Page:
A Clustertruck Of Madness
In the fast and furious world of racing, it’s easy to forget sometimes our own first experiences with it. For most of us, myself included, that was usually our toy cars. Whether remote control or the “pull back and zip forward” type, we were almost all there at one point or another.
Therefore Micro Machines World Series is a trip down nostalgia lane in at least one manner or another. For those players picking up Codemaster’s latest racing title, you’ve either likely played the original way back in the day, or simply wanted to enjoy something off the beaten path. Having not played the original myself, I was hoping for the latter and wasn’t entirely disappointed. Still, for all the bells and whistles of games these days, something about Micro Machines World Series fell short for me.
Pay to Play (the CPU)
First of all, even though there is a form of couch co-op, I still had to subscribe to PSN in order to get past the main menu. Naturally, this soured my initial expectations as I had hoped to avoid having to shell out the additional $10 (I generally do not subscribe to PSN because most of my online gaming is done via PC). Once I begrudgingly pulled out the wallet, I was finally able to begin my racing experience, albeit a bit grumpier than I had been initially.
Only then was I to find out that most of the time I would be going up against AI anyway. Don’t get me wrong; there were a few humans in the fray. However, comparably speaking, that didn’t really add up to much. AI and real people just never play quite the same way, and it almost always shows.
In the case of Micro Machines World Series, the AI know the game too well, and handle the vehicles far better than I could ever hope to be capable of doing in every single game mode. Naturally, this is where my game fell more often than not. Round after round of Quick Play was met with one or two real accounts and me going up against a whole lot of computer. Not the best start, I’m sorry to say.
And I still can’t shake the bitterness of handing over $10 for it, either.
Drive, Baby Drive
Quick Play is where the bulk of Micro Machines World Series lies. It is here you will find three different gameplay options: race, battle, and elimination. Race is the bread and butter of the title because, obviously, it’s a racing game. However, this proved to be the most boring aspect of the game. Elimination doesn’t fair much better in my opinion, as it’s essentially a race to the finish to see who lasts the longest on any given track. Any crashing, falling off the track, or succumbing to a weapon is cause for instantaneous loss. Battle was probably the most entertaining of the lot as it offered variations between capture the flag, carry the bomb, and free for all elimination battles.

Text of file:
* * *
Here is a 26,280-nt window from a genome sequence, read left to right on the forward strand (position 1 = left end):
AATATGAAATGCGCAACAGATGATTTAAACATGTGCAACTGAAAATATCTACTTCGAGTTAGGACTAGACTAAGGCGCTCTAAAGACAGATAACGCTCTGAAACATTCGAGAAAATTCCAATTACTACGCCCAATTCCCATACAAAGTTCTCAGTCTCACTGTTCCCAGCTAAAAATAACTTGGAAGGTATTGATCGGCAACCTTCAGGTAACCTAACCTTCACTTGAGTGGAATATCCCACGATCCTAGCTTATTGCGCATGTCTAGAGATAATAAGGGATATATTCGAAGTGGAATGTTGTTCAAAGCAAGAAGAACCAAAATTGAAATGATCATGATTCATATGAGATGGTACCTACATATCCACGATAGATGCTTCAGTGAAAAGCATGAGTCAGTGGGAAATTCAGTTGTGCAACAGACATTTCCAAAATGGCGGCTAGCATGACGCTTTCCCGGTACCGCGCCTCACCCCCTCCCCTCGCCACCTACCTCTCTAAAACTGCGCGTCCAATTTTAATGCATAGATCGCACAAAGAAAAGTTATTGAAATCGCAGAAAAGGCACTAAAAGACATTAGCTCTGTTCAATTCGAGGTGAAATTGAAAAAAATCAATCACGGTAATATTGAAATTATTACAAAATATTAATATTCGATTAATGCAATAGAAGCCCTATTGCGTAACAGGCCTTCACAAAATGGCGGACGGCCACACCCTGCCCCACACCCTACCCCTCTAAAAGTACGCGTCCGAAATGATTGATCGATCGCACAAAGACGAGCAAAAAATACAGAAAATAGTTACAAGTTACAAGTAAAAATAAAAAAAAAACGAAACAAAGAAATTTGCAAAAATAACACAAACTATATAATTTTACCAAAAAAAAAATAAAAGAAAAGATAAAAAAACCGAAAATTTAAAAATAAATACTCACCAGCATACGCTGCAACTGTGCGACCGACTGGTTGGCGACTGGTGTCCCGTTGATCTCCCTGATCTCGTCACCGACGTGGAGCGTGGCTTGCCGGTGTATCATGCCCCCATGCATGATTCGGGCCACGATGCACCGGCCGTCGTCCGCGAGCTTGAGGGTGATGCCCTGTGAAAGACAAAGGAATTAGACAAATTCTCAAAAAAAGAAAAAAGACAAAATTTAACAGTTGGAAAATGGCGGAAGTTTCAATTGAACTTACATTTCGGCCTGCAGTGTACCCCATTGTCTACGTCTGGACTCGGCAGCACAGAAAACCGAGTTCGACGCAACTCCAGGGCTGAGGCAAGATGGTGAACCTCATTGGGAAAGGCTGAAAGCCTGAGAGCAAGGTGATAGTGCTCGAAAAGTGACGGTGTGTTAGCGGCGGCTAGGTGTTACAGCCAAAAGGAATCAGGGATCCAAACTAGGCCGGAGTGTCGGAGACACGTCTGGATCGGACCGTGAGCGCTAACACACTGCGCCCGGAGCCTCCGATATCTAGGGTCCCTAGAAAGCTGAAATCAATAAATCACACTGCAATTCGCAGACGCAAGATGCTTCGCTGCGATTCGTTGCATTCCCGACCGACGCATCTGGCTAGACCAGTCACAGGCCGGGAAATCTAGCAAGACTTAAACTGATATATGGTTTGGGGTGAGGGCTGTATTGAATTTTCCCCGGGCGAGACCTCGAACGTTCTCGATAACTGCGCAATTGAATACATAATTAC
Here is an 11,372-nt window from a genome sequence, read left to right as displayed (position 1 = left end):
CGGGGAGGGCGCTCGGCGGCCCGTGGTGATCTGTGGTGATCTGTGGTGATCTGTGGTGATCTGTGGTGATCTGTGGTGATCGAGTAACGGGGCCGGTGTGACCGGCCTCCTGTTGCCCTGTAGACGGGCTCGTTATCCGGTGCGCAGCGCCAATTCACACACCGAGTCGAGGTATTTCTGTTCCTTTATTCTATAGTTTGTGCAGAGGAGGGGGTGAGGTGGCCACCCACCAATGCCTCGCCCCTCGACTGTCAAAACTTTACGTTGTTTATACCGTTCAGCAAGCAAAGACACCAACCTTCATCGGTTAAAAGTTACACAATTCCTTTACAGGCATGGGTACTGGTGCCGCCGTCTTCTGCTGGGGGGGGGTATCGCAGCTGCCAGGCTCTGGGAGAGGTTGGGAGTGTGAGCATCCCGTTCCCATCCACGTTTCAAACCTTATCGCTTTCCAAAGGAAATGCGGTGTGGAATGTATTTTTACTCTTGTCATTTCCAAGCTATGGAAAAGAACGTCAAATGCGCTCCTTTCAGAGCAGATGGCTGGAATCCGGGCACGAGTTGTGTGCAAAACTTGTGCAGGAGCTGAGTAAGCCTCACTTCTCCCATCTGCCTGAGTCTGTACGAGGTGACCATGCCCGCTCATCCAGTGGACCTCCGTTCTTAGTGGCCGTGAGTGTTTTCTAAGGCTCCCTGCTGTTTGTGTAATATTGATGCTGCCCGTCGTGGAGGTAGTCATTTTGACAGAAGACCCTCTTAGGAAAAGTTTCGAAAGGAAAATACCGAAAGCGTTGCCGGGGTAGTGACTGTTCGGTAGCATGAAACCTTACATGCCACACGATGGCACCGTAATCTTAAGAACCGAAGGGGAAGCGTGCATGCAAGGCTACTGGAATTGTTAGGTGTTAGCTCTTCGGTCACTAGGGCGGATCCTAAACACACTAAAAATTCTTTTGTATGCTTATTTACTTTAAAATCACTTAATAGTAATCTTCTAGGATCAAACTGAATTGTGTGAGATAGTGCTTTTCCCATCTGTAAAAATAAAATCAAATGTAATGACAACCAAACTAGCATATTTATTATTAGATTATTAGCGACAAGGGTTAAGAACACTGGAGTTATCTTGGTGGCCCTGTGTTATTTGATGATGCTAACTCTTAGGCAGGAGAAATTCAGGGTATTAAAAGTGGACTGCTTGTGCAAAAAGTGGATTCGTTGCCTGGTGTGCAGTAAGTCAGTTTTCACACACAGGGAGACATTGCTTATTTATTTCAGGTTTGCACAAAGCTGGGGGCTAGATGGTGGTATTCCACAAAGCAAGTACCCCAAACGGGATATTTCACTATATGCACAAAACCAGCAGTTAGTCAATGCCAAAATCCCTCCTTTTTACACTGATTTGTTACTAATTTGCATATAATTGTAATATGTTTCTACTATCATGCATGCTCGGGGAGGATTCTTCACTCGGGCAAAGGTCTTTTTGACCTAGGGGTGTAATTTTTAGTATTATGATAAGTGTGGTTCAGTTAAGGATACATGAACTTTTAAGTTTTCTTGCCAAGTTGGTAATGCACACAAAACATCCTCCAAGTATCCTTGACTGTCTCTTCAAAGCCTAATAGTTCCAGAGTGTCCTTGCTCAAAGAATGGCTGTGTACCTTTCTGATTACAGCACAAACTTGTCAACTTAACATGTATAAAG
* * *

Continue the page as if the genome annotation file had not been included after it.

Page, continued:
No matter what you play, your profile will level with every session. Each level awards players a loot box with four varied prizes upon opening. With cosmetic items such as skins, to sprays, voice lines, and profile tags, you can make your game look just how you please.
Upon reaching level ten players can enter ranked mode, while there are also monthly onilne challenges that take on the same premise as that of battle mode. Finally, there’s local gaming that will allow for yourself and up to five players. Games can be couch co-op or an online party.
I Hope You’ve Got Insurance
For what it’s worth, CodeMasters did a really great job of designing clever and beautiful looking levels to race in. Players will experience everything from the world’s messiest breakfast table, a pool table, back yard complete with iced over pond and garden, and something I can only presume is the lab of a mad scientist? These are only a few examples, but each environment is rich with variety and care in detail. These environments are also chock full of things that are going to catch you up and slow you down in every way possible. This is, of course, when you aren’t being deterred by the weapons your fellow racers are wielding so as to blow you off the map and ensure their own victories.
Matters aren’t helped by the fact that these mini cars don’t steer the way a normal car would in a game. Instead of simply turning left or right, when pushing the analog stick your car rotates on, for lack of better description, a wide axis, which means all those death defying curves and hairpin turns are virtually unattainable unless you are able to see them coming beforehand. This sounds simple enough, but when you also need to dodge moveable sugar cubes, army men, and the occasional stove burner, things get hectic quickly. Suffice it to say that Micro Machines World Series knows how to keep players on their toes, at least for a short while.
While Micro Machines World Series was fun for a time, you’ll likely not get more than a few hours of entertainment out of it during a single sitting. Furthermore, with an asking price of near $30, the game doesn’t really deliver the goods for the dollars. The levels are fun, the cosmetics are neat, and the variety of cars and weapons adds some flavor to the game. Overall, it feels like you’re counting licks to the center of an empty tootsie pop. Nothing really pays off, and in the end you’d just rather play another game.
If you’re a major fan of the initial title, or simply like toy themed games, you may not be totally disappointed with Micro Machines. However, it may be best to wait for a sale before diving in on the buy.
Final Verdict: 3/5
Available on: Xbox One, PlayStation 4 (reviewed), PC; Publisher: CodeMasters ; Developer: CodeMasters, Just Add Water; Players: 1-6 ; Released: June 30th 2017 ; ESRB: E for Everyone ; MSRP: $29.99
Full disclosure: This review is based on a PlayStation 4 review copy of Micro Machines World Series given to HeyPoorPlayer by the publisher.